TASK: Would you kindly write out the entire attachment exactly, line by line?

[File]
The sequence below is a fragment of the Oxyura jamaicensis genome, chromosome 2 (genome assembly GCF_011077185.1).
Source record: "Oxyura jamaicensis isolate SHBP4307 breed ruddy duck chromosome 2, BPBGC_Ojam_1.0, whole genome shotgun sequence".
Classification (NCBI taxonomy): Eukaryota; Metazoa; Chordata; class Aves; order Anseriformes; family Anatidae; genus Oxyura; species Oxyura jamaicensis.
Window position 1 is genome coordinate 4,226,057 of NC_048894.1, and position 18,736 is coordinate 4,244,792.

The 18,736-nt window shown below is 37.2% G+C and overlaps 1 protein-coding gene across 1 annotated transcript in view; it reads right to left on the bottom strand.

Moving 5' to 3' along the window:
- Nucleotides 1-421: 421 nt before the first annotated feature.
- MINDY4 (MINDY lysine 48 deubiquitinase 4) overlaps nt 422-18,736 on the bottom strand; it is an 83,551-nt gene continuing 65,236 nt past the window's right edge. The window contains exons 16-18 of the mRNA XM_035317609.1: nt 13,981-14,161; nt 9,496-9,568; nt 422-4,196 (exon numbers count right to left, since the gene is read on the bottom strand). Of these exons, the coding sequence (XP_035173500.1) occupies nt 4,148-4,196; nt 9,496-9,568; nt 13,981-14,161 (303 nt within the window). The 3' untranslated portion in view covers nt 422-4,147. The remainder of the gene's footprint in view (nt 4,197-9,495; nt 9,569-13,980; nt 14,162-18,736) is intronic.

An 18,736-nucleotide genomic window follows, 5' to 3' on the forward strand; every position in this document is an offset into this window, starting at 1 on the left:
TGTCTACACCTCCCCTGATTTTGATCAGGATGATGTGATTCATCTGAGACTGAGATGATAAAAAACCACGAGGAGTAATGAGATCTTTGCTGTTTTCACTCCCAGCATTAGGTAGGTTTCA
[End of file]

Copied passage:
The sequence below is a fragment of the Oxyura jamaicensis genome, chromosome 2 (genome assembly GCF_011077185.1).
Source record: "Oxyura jamaicensis isolate SHBP4307 breed ruddy duck chromosome 2, BPBGC_Ojam_1.0, whole genome shotgun sequence".
Classification (NCBI taxonomy): Eukaryota; Metazoa; Chordata; class Aves; order Anseriformes; family Anatidae; genus Oxyura; species Oxyura jamaicensis.
Window position 1 is genome coordinate 4,226,057 of NC_048894.1, and position 18,736 is coordinate 4,244,792.

The 18,736-nt window shown below is 37.2% G+C and overlaps 1 protein-coding gene across 1 annotated transcript in view; it reads right to left on the bottom strand.

Moving 5' to 3' along the window:
- Nucleotides 1-421: 421 nt before the first annotated feature.
- MINDY4 (MINDY lysine 48 deubiquitinase 4) overlaps nt 422-18,736 on the bottom strand; it is an 83,551-nt gene continuing 65,236 nt past the window's right edge. The window contains exons 16-18 of the mRNA XM_035317609.1: nt 13,981-14,161; nt 9,496-9,568; nt 422-4,196 (exon numbers count right to left, since the gene is read on the bottom strand). Of these exons, the coding sequence (XP_035173500.1) occupies nt 4,148-4,196; nt 9,496-9,568; nt 13,981-14,161 (303 nt within the window). The 3' untranslated portion in view covers nt 422-4,147. The remainder of the gene's footprint in view (nt 4,197-9,495; nt 9,569-13,980; nt 14,162-18,736) is intronic.

An 18,736-nucleotide genomic window follows, 5' to 3' on the forward strand; every position in this document is an offset into this window, starting at 1 on the left:
TGTCTACACCTCCCCTGATTTTGATCAGGATGATGTGATTCATCTGAGACTGAGATGATAAAAAACCACGAGGAGTAATGAGATCTTTGCTGTTTTCACTCCCAGCATTAGGTAGGTTTCA